Shelter Projects 2011-2012
The fourth edition of ‘Shelter Projects’, is launched at a time when shelter is more relevant than ever as an instrument of humanitarian response. The case studies in this edition reflect the on-going challenges posed by responses to complex emergencies such as Haiti and Pakistan as well as new challenges derived from unprecedented level of population displacement in Africa, Asia and in the Middle East. While the increase of shelter needs prompt larger mobilisation of resources, shelter programmes need to explore improved models of delivery as well as innovative, cost-effective solutions which incorporate best practice and position the persons of concern at the forefront of our interventions.
Where people live largely determines their ability to meet their basic needs. It is of paramount importance that shelter solutions look beyond the physical structure and consider the environment within which the shelter is placed. Nowadays, large displacement of population due to humanitarian crisis, mostly affects urban areas where people expect to find easier access to opportunities be it of social or economic nature. Nevertheless, this trend further exacerbates the existing urbanisation phenomenon by placing additional strain on already vulnerable areas.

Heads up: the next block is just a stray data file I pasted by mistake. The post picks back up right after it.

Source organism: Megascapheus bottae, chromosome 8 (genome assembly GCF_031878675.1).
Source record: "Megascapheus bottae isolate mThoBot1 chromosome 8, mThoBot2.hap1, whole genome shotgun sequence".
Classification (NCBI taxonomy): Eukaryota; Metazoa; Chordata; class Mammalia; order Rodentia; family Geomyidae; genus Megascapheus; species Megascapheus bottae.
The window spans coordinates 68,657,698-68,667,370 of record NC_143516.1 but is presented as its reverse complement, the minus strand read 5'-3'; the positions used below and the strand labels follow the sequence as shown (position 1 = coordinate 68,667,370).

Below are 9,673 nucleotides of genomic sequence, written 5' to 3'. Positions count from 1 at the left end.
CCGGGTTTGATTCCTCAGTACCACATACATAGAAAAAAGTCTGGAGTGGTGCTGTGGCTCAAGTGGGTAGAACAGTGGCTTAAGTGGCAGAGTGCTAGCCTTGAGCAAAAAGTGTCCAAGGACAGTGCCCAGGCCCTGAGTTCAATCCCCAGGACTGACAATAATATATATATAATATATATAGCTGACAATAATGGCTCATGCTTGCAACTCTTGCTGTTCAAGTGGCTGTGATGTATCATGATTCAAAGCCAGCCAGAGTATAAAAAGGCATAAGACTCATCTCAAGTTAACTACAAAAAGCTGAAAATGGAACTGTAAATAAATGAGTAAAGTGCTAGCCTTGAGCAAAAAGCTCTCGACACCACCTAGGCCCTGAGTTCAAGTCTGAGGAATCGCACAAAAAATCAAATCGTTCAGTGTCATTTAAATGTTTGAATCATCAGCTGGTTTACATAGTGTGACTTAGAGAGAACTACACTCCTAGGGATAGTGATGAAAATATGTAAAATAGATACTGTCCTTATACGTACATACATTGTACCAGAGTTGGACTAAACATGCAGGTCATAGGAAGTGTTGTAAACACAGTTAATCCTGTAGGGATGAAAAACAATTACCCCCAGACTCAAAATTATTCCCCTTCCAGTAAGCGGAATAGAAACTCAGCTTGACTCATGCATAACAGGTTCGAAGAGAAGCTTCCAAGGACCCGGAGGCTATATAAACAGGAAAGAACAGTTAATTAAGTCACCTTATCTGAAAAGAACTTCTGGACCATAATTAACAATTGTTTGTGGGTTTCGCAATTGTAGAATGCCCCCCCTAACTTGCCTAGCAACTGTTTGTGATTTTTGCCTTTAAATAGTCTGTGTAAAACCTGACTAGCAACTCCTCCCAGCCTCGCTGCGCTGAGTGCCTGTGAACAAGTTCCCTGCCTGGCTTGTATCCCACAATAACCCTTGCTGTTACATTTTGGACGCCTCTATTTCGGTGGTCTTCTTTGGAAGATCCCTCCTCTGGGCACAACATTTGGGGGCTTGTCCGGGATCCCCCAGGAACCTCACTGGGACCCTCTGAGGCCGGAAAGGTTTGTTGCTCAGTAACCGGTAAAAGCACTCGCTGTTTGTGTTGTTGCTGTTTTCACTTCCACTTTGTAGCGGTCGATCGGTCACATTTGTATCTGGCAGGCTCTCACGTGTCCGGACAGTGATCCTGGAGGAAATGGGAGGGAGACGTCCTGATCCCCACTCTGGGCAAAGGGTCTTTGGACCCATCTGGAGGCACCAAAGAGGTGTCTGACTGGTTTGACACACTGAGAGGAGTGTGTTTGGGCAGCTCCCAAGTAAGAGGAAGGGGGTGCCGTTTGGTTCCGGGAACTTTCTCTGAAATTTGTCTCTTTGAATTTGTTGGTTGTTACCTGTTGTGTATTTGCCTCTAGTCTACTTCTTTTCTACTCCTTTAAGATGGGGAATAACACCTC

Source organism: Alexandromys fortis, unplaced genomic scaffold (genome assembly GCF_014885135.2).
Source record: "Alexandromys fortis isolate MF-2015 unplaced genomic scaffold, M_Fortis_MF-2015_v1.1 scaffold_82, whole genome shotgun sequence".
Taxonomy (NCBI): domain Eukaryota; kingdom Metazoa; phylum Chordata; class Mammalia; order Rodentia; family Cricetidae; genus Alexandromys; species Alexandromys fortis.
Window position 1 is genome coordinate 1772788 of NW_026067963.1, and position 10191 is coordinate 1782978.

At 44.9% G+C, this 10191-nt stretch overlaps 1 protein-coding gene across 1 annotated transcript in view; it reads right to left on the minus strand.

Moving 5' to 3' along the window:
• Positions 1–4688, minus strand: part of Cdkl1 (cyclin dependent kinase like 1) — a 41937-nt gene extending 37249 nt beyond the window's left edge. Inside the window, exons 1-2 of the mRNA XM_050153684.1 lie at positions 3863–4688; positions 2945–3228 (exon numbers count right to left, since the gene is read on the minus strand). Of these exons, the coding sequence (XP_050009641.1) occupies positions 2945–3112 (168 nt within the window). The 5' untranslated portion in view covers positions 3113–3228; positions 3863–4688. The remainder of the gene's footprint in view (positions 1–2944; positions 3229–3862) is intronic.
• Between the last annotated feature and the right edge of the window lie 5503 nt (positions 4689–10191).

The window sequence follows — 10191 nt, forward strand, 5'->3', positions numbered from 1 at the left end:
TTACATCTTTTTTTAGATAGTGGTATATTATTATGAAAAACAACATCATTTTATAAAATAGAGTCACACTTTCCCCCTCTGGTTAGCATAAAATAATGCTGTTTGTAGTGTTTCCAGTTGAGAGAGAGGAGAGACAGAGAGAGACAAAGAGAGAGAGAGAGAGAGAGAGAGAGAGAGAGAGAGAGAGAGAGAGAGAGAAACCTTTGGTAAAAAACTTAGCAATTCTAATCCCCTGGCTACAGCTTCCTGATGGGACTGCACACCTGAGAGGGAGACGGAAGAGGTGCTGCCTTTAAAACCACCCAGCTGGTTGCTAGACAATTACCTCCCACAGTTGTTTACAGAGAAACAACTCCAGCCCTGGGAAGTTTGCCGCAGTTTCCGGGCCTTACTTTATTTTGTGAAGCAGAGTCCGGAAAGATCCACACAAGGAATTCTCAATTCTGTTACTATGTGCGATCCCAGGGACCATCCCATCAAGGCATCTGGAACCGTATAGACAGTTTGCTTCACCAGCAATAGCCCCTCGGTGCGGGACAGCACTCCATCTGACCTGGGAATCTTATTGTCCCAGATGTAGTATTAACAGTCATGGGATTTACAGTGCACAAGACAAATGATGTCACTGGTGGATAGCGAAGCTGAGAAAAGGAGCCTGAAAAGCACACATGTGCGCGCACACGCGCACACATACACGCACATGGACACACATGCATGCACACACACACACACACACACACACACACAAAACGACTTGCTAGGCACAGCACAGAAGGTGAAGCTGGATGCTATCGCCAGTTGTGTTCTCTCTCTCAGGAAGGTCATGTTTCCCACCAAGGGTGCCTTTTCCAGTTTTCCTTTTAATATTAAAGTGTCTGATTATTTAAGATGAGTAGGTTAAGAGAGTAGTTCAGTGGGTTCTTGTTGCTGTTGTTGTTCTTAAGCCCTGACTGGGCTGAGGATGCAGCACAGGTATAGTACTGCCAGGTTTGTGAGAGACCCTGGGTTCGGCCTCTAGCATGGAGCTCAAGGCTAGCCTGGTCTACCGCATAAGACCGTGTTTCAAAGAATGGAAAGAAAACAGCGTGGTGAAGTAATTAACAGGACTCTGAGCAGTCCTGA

It is therefore increasingly evident that new concepts for sheltering people have to incorporate a more holistic approach which includes the shelter and its surrounding context. Shelter is an integral part of settlement planning, which guides spatial allocation of functions maintaining equilibrium between population needs, availability and allocation of resources, economic dynamics, amelioration of living conditions, provision of services, communication transportation networks as well as recreational spaces.
The case studies contained in the fourth edition of Shelter Projects are a reminder once again that every crisis is unique. There is no ‘silver bullet’ for shelter response. The main objective should be to operate in accordance with recognized shelter best practice while enabling those displaced to return to their homes or equivalent living space in a timely manner encouraging community recovery and building resilience to possible future shocks. Participation and promoting ownership is the key to achieving successful projects.
As well as being an important reference point for shelter facilitators this publication also acts as a learning tool allowing the successes and challenges of completed shelter projects to be replicated and improved on. The case studies address common issues emerging in shelter response, outline different approaches to addressing shelter needs and assist in evaluating the impact on affected communities. The shelter projects case studies provide an excellent resource against which to gauge proposed shelter interventions and access possible outcomes. Let’s collectively try to avoid ‘re-inventing the wheel’.
This edition also contains a new section comprising relevant thematic topics of interest compiled by technical experts. The issues addressed are: a background to the indicator for covered living space ‘the 3.5m2 principle’, cash transfers as a tool in shelter response, sheltering of livestock and the importance of settlements.